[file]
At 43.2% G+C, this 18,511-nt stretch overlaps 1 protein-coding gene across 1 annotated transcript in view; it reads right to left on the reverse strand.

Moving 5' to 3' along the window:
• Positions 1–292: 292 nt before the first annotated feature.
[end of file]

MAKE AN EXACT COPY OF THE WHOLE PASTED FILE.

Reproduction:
At 43.2% G+C, this 18,511-nt stretch overlaps 1 protein-coding gene across 1 annotated transcript in view; it reads right to left on the reverse strand.

Moving 5' to 3' along the window:
• Positions 1–292: 292 nt before the first annotated feature.